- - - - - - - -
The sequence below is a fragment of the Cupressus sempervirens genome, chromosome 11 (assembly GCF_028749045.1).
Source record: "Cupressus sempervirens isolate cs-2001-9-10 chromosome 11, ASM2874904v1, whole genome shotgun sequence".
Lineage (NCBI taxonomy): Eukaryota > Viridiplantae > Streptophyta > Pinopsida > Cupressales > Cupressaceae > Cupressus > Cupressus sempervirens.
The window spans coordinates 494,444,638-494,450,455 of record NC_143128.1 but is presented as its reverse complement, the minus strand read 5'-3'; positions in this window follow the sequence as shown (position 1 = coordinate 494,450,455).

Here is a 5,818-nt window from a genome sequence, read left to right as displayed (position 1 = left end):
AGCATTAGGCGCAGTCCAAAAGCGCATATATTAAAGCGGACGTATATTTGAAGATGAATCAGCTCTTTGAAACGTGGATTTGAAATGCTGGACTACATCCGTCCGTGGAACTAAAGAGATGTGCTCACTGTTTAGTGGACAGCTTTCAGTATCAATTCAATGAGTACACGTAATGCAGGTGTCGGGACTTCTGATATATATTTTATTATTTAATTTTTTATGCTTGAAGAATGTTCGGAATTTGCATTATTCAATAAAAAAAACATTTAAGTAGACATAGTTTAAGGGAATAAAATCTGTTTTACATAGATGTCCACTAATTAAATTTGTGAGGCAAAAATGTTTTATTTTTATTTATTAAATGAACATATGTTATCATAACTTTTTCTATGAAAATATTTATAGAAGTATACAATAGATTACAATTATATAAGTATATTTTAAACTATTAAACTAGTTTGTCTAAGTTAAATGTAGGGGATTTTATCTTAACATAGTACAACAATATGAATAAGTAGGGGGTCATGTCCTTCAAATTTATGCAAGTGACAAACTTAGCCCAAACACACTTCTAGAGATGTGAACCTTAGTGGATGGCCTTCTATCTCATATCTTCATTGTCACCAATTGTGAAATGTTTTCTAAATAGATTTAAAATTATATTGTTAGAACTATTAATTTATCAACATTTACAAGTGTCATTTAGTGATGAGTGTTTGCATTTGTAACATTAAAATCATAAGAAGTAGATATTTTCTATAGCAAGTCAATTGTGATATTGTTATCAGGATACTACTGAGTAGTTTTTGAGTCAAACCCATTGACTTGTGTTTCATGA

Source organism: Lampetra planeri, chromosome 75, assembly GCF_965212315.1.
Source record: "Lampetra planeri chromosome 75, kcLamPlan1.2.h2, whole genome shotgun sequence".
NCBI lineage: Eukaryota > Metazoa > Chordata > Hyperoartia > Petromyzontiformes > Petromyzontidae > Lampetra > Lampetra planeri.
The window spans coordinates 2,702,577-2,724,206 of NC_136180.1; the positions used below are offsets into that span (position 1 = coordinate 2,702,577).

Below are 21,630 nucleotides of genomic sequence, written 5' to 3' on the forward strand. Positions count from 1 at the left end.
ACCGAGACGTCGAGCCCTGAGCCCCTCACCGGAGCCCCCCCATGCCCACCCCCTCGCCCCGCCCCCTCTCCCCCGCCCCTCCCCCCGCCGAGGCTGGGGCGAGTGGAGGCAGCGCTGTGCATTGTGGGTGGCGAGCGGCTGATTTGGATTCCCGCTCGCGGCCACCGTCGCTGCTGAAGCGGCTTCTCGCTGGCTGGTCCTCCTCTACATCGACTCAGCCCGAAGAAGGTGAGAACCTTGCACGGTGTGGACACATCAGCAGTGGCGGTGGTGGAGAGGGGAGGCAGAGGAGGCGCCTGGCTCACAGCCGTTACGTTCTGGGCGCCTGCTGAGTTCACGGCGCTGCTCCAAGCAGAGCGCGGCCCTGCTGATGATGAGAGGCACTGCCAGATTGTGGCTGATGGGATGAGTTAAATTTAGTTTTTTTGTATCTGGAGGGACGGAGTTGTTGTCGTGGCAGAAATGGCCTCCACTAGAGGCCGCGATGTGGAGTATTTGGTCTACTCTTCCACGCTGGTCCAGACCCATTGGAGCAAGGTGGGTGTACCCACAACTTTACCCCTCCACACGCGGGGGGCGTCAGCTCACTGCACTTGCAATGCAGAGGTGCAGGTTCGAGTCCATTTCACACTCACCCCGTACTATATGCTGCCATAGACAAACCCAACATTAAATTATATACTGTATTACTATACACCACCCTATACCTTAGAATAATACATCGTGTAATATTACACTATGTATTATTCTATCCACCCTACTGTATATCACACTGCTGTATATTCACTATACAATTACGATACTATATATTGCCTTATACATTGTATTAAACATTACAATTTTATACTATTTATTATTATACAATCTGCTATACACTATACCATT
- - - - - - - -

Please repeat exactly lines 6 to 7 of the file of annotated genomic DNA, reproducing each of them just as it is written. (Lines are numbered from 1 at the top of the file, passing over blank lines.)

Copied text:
AGCATTAGGCGCAGTCCAAAAGCGCATATATTAAAGCGGACGTATATTTGAAGATGAATCAGCTCTTTGAAACGTGGATTTGAAATGCTGGACTACATCCGTCCGTGGAACTAAAGAGATGTGCTCACTGTTTAGTGGACAGCTTTCAGTATCAATTCAATGAGTACACGTAATGCAGGTGTCGGGACTTCTGATATATATTTTATTATTTAATTTTTTATGCTTGAAGAATGTTCGGAATTTGCATTATTCAATAAAAAAAACATTTAAGTAGACATAGTTTAAGGGAATAAAATCTGTTTTACATAGATGTCCACTAATTAAATTTGTGAGGCAAAAATGTTTTATTTTTATTTATTAAATGAACATATGTTATCATAACTTTTTCTATGAAAATATTTATAGAAGTATACAATAGATTACAATTATATAAGTATATTTTAAACTATTAAACTAGTTTGTCTAAGTTAAATGTAGGGGATTTTATCTTAACATAGTACAACAATATGAATAAGTAGGGGGTCATGTCCTTCAAATTTATGCAAGTGACAAACTTAGCCCAAACACACTTCTAGAGATGTGAACCTTAGTGGATGGCCTTCTATCTCATATCTTCATTGTCACCAATTGTGAAATGTTTTCTAAATAGATTTAAAATTATATTGTTAGAACTATTAATTTATCAACATTTACAAGTGTCATTTAGTGATGAGTGTTTGCATTTGTAACATTAAAATCATAAGAAGTAGATATTTTCTATAGCAAGTCAATTGTGATATTGTTATCAGGATACTACTGAGTAGTTTTTGAGTCAAACCCATTGACTTGTGTTTCATGA

Source organism: Lampetra planeri, chromosome 75, assembly GCF_965212315.1.